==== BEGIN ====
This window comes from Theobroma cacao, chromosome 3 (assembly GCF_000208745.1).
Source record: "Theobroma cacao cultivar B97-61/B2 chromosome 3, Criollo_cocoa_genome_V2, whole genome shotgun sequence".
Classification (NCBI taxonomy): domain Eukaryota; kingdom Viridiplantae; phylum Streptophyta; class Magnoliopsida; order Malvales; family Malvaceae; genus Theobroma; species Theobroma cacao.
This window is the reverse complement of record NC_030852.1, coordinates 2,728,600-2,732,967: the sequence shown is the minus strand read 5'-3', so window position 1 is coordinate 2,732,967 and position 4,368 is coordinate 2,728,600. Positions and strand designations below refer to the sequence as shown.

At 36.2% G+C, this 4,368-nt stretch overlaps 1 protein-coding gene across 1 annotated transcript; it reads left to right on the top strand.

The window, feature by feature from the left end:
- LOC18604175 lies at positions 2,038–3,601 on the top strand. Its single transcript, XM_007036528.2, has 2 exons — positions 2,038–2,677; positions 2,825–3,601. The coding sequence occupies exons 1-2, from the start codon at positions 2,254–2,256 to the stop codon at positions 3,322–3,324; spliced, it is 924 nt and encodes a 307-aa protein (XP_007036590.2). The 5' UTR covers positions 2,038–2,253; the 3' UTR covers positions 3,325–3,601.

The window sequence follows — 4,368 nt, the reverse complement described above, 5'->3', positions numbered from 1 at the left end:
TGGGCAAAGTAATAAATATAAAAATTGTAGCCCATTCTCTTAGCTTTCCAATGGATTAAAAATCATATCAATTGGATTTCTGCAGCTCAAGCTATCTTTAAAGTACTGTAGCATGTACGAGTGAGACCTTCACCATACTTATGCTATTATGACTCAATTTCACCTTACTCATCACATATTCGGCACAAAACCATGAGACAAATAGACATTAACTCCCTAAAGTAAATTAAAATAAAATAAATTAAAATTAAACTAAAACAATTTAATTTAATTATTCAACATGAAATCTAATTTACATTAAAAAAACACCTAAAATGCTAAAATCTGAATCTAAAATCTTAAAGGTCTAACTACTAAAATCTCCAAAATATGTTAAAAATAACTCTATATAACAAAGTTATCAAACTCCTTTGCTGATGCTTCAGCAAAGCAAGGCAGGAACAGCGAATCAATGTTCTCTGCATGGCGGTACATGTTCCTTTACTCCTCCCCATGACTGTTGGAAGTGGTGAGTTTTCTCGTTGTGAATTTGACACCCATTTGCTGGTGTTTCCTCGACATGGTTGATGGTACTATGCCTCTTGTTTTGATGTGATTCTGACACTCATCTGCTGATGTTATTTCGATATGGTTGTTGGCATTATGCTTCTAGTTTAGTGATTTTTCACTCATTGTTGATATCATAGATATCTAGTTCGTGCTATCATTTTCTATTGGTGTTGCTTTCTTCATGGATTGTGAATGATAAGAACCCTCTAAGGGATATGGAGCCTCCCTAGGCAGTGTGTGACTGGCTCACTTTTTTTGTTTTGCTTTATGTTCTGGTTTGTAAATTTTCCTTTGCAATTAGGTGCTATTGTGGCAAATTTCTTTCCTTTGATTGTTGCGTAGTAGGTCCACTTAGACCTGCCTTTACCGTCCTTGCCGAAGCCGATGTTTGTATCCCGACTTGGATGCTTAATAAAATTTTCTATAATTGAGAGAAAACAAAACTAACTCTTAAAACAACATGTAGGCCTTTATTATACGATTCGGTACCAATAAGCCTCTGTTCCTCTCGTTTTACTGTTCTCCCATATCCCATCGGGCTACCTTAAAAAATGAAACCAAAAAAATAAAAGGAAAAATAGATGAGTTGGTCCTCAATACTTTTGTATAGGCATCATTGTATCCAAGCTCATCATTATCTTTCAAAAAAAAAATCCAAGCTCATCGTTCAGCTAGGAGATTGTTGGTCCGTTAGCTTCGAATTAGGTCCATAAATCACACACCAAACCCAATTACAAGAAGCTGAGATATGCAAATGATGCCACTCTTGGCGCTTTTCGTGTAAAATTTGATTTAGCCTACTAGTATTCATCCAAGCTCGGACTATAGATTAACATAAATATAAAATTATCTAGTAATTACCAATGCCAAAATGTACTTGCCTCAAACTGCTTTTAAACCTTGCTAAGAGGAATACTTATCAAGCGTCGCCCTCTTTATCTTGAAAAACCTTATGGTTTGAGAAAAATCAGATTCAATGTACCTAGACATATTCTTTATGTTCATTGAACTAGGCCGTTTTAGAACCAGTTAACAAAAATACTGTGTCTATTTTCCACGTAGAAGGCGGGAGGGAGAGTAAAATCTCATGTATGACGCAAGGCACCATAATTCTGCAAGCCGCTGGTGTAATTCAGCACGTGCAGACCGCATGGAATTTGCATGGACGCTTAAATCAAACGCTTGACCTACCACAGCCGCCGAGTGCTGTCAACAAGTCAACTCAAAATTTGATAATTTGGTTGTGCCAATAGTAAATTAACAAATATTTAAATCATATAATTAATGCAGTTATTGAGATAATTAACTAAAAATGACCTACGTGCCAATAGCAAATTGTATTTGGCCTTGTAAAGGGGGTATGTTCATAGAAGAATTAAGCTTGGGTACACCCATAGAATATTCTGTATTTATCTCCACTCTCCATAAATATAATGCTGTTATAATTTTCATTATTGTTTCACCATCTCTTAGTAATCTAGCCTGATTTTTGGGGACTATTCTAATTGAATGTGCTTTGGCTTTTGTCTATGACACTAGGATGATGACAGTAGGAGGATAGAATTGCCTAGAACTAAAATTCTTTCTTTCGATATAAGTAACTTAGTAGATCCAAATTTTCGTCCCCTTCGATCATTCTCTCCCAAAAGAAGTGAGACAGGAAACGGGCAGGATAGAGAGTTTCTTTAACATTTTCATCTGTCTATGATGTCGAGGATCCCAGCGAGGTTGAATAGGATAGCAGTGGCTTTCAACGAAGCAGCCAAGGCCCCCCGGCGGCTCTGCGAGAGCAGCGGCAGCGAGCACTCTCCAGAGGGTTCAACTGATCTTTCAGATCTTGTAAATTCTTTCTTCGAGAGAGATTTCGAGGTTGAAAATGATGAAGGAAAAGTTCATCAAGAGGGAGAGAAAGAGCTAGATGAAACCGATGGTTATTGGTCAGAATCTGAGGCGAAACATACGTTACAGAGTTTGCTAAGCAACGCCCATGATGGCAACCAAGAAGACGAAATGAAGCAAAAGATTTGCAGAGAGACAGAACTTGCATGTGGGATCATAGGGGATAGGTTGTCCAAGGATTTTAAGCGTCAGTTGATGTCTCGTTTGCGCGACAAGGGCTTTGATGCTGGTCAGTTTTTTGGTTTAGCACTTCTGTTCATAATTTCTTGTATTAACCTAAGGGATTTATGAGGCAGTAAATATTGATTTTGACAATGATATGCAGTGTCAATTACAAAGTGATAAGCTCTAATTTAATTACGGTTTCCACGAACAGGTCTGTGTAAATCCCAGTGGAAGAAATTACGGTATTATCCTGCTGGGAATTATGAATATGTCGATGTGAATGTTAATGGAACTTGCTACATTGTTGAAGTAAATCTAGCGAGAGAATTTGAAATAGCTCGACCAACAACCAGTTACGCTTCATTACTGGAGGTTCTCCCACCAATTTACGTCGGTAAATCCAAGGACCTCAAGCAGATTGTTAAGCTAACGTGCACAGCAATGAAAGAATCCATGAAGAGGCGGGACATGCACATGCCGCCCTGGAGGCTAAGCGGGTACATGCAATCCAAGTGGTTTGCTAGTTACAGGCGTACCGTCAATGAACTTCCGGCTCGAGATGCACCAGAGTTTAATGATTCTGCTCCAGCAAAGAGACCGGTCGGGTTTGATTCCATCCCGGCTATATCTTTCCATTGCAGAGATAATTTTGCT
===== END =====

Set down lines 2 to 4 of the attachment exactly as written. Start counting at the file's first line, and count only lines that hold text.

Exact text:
Source record: "Theobroma cacao cultivar B97-61/B2 chromosome 3, Criollo_cocoa_genome_V2, whole genome shotgun sequence".
Classification (NCBI taxonomy): domain Eukaryota; kingdom Viridiplantae; phylum Streptophyta; class Magnoliopsida; order Malvales; family Malvaceae; genus Theobroma; species Theobroma cacao.
This window is the reverse complement of record NC_030852.1, coordinates 2,728,600-2,732,967: the sequence shown is the minus strand read 5'-3', so window position 1 is coordinate 2,732,967 and position 4,368 is coordinate 2,728,600. Positions and strand designations below refer to the sequence as shown.